Egypt to investigate spying charges against Abdel Moneim Abouel Fotouh and Hamdeen Sabbahi
Courtesy: Wikimedia Commons

Allegations that Egyptian politicians Abdel Moneim Abouel Fotouh and Hamdeen Sabbahi have spied for Hezbollah and the Iranian Revolutionary Guard were referred Monday to Egypt’s State Security Agency for investigation.

The accusations were leveled by a lawyer, Ashraf Farahat, after the two men attended a yearly meeting of politicians and thinkers from across the Arab world.

Titled “The general Arab conference to support resistance and reject its categorization as terrorism,” the meeting was organized in Lebanon by the Arab National Congress in collaboration with the Islamic National Conference, the General Conference for Arab Parties and the Arab Popular Mobilization Body. The 27th edition of the conference, it marked 10 years since the 34-day July war between Israel and Hezbollah in Lebanon, which ended with Lebanon’s Hezbollah successfully repelling the Israeli attack.

Organizers said in media statements that the conference aimed to demonstrate popular support for resistance movements in response to what they called campaigns led by the US and Saudi Arabia against them. It stated that the Palestinian cause and resistance remain a common ground for Arab political factions to unite around.

It was reportedly attended by 300 people, including Palestinian Liberation Organization leader Farouk al-Kadoumy, Hezbollah political bureau head Ibrahim Amin, political advisor to Iran’s Shura Council Hussein Sheikh al-Islam, former Sudanese Prime Minister Al-Sadek Al-Mahdy, and Maher Hamoud, head of the Resistance Scholars Union, a Beirut-based initiative established in 2014 as an offshoot of Tehran’s International Conference of the Islamic World Scholars in Support of the Resistance to provide scholarly support to regional resistance movements.

In a press release on June 20, Abouel Fotouh, a physician and a leader in the Muslim Brotherhood before quitting the organization in 2011, had said he was participating because he believes it is important to keep an open conversation with resistance factions, even though he disagrees with some of their positions, adding that these movements must be kept on the right path in order to protect Arab nations from the Israeli threat.

Abouel Fotouh is known for his opposition to the governments of former presidents Anwar Sadat and Hosni Mubarak, and ran in the 2012 presidential elections. He is currently the secretary general of the Arab Medical Union.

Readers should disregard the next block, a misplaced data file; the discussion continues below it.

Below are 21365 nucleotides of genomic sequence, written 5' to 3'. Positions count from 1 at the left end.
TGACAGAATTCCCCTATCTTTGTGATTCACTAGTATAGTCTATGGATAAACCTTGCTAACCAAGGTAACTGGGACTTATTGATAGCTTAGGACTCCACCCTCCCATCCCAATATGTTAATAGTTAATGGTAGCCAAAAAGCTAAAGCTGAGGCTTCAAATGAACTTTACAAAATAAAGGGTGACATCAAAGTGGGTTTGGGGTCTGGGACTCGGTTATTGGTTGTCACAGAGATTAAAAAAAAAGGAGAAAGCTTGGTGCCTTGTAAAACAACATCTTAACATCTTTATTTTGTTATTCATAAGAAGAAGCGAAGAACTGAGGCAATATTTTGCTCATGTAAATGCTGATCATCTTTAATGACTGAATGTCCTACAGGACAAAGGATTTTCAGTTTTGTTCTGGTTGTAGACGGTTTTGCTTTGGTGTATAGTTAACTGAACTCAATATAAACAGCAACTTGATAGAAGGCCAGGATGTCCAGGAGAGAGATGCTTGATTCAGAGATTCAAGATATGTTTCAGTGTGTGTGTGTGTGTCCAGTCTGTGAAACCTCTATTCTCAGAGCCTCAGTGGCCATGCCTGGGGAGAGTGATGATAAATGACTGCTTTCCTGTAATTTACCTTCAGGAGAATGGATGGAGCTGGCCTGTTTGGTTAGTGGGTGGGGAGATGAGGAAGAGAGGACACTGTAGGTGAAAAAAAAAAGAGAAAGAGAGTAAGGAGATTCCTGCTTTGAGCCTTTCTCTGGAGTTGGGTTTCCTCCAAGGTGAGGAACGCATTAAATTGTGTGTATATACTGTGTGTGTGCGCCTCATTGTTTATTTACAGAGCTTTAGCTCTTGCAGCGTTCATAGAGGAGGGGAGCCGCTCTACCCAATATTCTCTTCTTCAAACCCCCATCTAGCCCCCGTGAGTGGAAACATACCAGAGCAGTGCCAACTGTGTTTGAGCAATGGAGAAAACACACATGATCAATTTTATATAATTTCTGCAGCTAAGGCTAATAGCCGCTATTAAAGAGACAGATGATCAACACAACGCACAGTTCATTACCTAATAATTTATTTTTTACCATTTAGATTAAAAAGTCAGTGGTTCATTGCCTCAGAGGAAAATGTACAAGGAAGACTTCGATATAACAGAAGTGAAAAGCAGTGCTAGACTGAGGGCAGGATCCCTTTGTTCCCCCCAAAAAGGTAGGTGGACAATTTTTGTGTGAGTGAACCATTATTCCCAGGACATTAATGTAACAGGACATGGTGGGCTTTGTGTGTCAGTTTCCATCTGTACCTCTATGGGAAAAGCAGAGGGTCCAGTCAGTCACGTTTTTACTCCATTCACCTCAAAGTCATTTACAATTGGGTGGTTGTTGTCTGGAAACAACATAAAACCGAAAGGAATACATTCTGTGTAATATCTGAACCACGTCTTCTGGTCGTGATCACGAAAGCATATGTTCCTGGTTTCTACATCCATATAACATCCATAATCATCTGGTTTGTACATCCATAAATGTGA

In his speech at the conference, Abouel Fotouh declared his support for the Syrian revolution against the crimes of Bashar al-Assad’s regime and said the involvement of resistance factions was a mistake, as they should only focus on the Israeli enemy.

Sabbahi’s speech, transcribed on his official Facebook page, asserted that Egypt’s government may normalize relations with Israel, but its people are wholeheartedly with the resistance movements.

Sabbahi, a Nasserist and an oppositional activist under Sadat and Mubarak, ran in the 2012 and 2014 presidential elections, losing the latter to Preseident Abdel Fattah al-Sisi. He is currently the leader of the Egyptian Popular Current and co-leader of the National Salvation Front.

In May 2015, former President Mohamed Morsi and 15 other Muslim Brotherhood members were handed provisional death sentences related to an espionage case involving the Iranian Revolutionary Guard, Qatar and Hamas. Morsi, alongside several other Brotherhood leaders and 100 of its members, was also accused of storming Egyptian prisons and assisting in the escape of several prisoners, including members of Hezbollah during Egypt’s 2011 revolution.

Hezbollah is a Lebanese political and paramilitary group with historical ties to Iran and the Iranian Revolutionary Guard. Its political arm wields considerable influence in the Lebanese parliament, securing veto powers in the Cabinet and bringing down the government in 2011 and 2013. This March the Arab League labeled Hezbollah a terrorist organization, after all members with the exception of Iraq and Lebanon voted in favor of the motion during a foreign ministers’ summit. Some nations, including the US, designate Hezbollah a terrorist organization.

The Iranian Revolutionary Guard was founded shortly after Iran’s 1979 Islamic Revolution, and has served both as a domestic force against dissent and a regional paramilitary group. It has actively participated in the Syrian civil war, among other conflicts, aiding the Syrian regime and cooperating with Hezbollah forces.


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